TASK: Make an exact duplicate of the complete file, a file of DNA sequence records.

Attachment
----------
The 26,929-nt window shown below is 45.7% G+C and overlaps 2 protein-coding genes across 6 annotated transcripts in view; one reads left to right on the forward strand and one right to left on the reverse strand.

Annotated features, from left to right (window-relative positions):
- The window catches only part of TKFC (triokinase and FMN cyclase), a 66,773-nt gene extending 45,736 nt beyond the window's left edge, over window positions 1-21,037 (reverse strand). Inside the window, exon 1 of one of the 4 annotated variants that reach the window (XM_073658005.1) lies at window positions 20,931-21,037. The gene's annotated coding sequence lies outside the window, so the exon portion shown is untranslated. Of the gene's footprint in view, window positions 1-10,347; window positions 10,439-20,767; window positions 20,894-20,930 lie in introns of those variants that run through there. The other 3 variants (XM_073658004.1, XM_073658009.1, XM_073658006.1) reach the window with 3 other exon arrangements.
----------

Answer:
The 26,929-nt window shown below is 45.7% G+C and overlaps 2 protein-coding genes across 6 annotated transcripts in view; one reads left to right on the forward strand and one right to left on the reverse strand.

Annotated features, from left to right (window-relative positions):
- The window catches only part of TKFC (triokinase and FMN cyclase), a 66,773-nt gene extending 45,736 nt beyond the window's left edge, over window positions 1-21,037 (reverse strand). Inside the window, exon 1 of one of the 4 annotated variants that reach the window (XM_073658005.1) lies at window positions 20,931-21,037. The gene's annotated coding sequence lies outside the window, so the exon portion shown is untranslated. Of the gene's footprint in view, window positions 1-10,347; window positions 10,439-20,767; window positions 20,894-20,930 lie in introns of those variants that run through there. The other 3 variants (XM_073658004.1, XM_073658009.1, XM_073658006.1) reach the window with 3 other exon arrangements.